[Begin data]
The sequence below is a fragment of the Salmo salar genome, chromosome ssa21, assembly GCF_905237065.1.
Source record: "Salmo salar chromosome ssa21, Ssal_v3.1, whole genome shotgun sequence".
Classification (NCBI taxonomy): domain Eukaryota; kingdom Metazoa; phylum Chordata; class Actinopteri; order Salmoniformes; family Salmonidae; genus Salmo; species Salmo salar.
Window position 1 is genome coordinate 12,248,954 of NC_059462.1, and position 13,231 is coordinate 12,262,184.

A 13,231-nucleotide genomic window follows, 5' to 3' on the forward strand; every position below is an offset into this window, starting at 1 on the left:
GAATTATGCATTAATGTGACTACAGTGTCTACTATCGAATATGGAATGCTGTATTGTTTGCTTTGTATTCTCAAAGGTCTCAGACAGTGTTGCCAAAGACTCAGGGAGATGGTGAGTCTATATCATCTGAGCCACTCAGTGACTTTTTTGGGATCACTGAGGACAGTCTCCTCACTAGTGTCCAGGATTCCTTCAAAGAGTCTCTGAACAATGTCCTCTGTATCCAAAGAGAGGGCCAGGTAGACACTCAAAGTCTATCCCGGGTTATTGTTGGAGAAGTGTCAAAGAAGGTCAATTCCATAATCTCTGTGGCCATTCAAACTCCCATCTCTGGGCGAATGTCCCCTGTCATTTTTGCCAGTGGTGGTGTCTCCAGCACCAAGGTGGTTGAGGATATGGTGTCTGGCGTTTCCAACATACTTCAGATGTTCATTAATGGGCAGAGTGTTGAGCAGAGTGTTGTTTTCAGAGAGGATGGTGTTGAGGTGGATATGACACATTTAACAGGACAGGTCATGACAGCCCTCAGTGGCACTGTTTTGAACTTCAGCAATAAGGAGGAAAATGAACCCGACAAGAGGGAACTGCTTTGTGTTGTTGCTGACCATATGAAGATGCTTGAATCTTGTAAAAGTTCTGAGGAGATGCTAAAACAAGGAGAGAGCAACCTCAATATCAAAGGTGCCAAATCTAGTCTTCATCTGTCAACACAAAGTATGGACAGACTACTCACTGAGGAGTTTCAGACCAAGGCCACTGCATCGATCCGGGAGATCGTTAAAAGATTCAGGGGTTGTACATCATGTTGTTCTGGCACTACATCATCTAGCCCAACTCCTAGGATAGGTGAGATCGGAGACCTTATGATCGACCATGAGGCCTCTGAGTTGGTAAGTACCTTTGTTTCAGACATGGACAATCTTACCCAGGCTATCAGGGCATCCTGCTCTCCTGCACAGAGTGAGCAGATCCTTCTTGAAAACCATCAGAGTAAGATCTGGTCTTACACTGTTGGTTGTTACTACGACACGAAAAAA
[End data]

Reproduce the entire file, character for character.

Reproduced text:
The sequence below is a fragment of the Salmo salar genome, chromosome ssa21, assembly GCF_905237065.1.
Source record: "Salmo salar chromosome ssa21, Ssal_v3.1, whole genome shotgun sequence".
Classification (NCBI taxonomy): domain Eukaryota; kingdom Metazoa; phylum Chordata; class Actinopteri; order Salmoniformes; family Salmonidae; genus Salmo; species Salmo salar.
Window position 1 is genome coordinate 12,248,954 of NC_059462.1, and position 13,231 is coordinate 12,262,184.

A 13,231-nucleotide genomic window follows, 5' to 3' on the forward strand; every position below is an offset into this window, starting at 1 on the left:
GAATTATGCATTAATGTGACTACAGTGTCTACTATCGAATATGGAATGCTGTATTGTTTGCTTTGTATTCTCAAAGGTCTCAGACAGTGTTGCCAAAGACTCAGGGAGATGGTGAGTCTATATCATCTGAGCCACTCAGTGACTTTTTTGGGATCACTGAGGACAGTCTCCTCACTAGTGTCCAGGATTCCTTCAAAGAGTCTCTGAACAATGTCCTCTGTATCCAAAGAGAGGGCCAGGTAGACACTCAAAGTCTATCCCGGGTTATTGTTGGAGAAGTGTCAAAGAAGGTCAATTCCATAATCTCTGTGGCCATTCAAACTCCCATCTCTGGGCGAATGTCCCCTGTCATTTTTGCCAGTGGTGGTGTCTCCAGCACCAAGGTGGTTGAGGATATGGTGTCTGGCGTTTCCAACATACTTCAGATGTTCATTAATGGGCAGAGTGTTGAGCAGAGTGTTGTTTTCAGAGAGGATGGTGTTGAGGTGGATATGACACATTTAACAGGACAGGTCATGACAGCCCTCAGTGGCACTGTTTTGAACTTCAGCAATAAGGAGGAAAATGAACCCGACAAGAGGGAACTGCTTTGTGTTGTTGCTGACCATATGAAGATGCTTGAATCTTGTAAAAGTTCTGAGGAGATGCTAAAACAAGGAGAGAGCAACCTCAATATCAAAGGTGCCAAATCTAGTCTTCATCTGTCAACACAAAGTATGGACAGACTACTCACTGAGGAGTTTCAGACCAAGGCCACTGCATCGATCCGGGAGATCGTTAAAAGATTCAGGGGTTGTACATCATGTTGTTCTGGCACTACATCATCTAGCCCAACTCCTAGGATAGGTGAGATCGGAGACCTTATGATCGACCATGAGGCCTCTGAGTTGGTAAGTACCTTTGTTTCAGACATGGACAATCTTACCCAGGCTATCAGGGCATCCTGCTCTCCTGCACAGAGTGAGCAGATCCTTCTTGAAAACCATCAGAGTAAGATCTGGTCTTACACTGTTGGTTGTTACTACGACACGAAAAAA